Parts of Maine and New Hampshire Are Slow to Reach Peak Foliage [PHOTOS]
Mid-October in New England means that fall is 100% underway, and when fall is fully underway, attention turns to one of the things New England is most known for -- unreal and unmatched foliage.
New Hampshire Foliage
Both Maine and New Hampshire are a bit of a mixed bag right now as far as foliage season goes, as some parts of both states are already at peak, while others are slowly approaching. There's also cases where some areas aren't even close.
Of the two states, according to VisitNH.gov, New Hampshire is definitely the most further along overall, which basically the northern half of the state already at peak -- something that I can personally attest to having driven through the White Mountains yesterday and having quite possibly one of the most visually beautiful (and therefore distracting) drives of my life.
Honestly, there's something next-level amazing and beautiful that just screams "God's Country" when you're driving through Franconia Notch surrounded by the most bright and vibrant colors everywhere. EVERYWHERE. The bottom half of New Hampshire, while not fully at peak, seems to have surpassed the moderate stage and is quite high, approaching peak probably within the next week or so.
Maine, on the other hand, is lacking behind a bit when it comes to peak foliage. That's not to say that some areas aren't experiencing it right now as you read this, because they 100% in fact are. But unlike New Hampshire, Maine isn't as advanced in foliage season as a whole as New Hampshire is.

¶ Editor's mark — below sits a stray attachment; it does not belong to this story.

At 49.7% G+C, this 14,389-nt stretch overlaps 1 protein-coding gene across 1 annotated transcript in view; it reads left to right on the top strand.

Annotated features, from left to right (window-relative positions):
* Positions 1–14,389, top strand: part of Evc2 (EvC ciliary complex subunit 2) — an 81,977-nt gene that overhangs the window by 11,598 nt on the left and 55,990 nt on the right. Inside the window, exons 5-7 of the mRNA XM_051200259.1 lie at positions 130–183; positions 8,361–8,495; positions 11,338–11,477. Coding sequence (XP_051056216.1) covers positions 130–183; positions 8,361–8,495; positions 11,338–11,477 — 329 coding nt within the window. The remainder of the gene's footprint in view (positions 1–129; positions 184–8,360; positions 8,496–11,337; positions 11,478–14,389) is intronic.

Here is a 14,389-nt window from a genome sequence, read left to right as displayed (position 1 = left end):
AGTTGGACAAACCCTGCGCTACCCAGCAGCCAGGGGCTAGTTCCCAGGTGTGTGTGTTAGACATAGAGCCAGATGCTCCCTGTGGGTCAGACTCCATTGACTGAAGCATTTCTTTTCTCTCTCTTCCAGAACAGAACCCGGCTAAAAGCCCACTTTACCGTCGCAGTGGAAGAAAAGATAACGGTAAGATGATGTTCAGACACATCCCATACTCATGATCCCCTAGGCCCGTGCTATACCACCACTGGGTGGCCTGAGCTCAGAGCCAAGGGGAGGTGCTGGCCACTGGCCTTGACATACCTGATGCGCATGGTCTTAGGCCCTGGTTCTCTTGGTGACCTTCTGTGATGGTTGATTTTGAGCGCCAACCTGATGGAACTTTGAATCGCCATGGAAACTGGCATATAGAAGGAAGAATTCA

According to Maine.gov, both the northern and northwestern parts of Vacationland are at peak right now, but below that is a bit of a huge drop-off outside of eastern central Maine, which is at the high stage and should be turning peak within the next week or so.
However, essentially the entire bottom half of the state is either only at the moderate stage or even low, which means you're still playing the long game if you're in Southern Maine waiting for peak foliage. According to MassLive, parts of both states (and the rest of New England) are behind schedule with normal peak season due to the record rain we received over the summer. All that water is causing a delay in the leaves being able to dry out and give us a more vibrant and lengthy peak.
Long story short, if you're antsy to put your leaf-peeping hat on, either drive north or wait a bit longer and soak it in as much as possible, because it's sounding like it won't last long.